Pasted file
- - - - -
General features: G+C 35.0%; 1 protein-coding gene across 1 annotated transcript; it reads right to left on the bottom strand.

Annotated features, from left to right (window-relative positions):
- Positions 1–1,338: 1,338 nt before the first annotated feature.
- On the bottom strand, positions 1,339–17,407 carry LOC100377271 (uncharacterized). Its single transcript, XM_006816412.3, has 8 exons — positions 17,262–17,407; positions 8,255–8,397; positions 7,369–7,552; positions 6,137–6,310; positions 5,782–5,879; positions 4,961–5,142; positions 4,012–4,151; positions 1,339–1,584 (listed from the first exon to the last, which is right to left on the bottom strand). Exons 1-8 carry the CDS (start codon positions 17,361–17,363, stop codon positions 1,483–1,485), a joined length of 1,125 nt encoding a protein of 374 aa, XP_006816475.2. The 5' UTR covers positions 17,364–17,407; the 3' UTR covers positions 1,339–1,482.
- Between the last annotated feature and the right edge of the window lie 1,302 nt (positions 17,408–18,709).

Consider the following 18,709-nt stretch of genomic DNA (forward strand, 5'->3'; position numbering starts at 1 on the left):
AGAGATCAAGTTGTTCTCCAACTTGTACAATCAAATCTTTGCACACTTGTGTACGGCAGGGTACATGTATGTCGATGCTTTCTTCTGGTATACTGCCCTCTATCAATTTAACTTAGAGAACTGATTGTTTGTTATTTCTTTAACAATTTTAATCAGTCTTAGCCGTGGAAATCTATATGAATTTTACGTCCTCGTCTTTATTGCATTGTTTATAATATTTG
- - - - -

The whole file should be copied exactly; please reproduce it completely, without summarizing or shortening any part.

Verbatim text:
General features: G+C 35.0%; 1 protein-coding gene across 1 annotated transcript; it reads right to left on the bottom strand.

Annotated features, from left to right (window-relative positions):
- Positions 1–1,338: 1,338 nt before the first annotated feature.
- On the bottom strand, positions 1,339–17,407 carry LOC100377271 (uncharacterized). Its single transcript, XM_006816412.3, has 8 exons — positions 17,262–17,407; positions 8,255–8,397; positions 7,369–7,552; positions 6,137–6,310; positions 5,782–5,879; positions 4,961–5,142; positions 4,012–4,151; positions 1,339–1,584 (listed from the first exon to the last, which is right to left on the bottom strand). Exons 1-8 carry the CDS (start codon positions 17,361–17,363, stop codon positions 1,483–1,485), a joined length of 1,125 nt encoding a protein of 374 aa, XP_006816475.2. The 5' UTR covers positions 17,364–17,407; the 3' UTR covers positions 1,339–1,482.
- Between the last annotated feature and the right edge of the window lie 1,302 nt (positions 17,408–18,709).

Consider the following 18,709-nt stretch of genomic DNA (forward strand, 5'->3'; position numbering starts at 1 on the left):
AGAGATCAAGTTGTTCTCCAACTTGTACAATCAAATCTTTGCACACTTGTGTACGGCAGGGTACATGTATGTCGATGCTTTCTTCTGGTATACTGCCCTCTATCAATTTAACTTAGAGAACTGATTGTTTGTTATTTCTTTAACAATTTTAATCAGTCTTAGCCGTGGAAATCTATATGAATTTTACGTCCTCGTCTTTATTGCATTGTTTATAATATTTG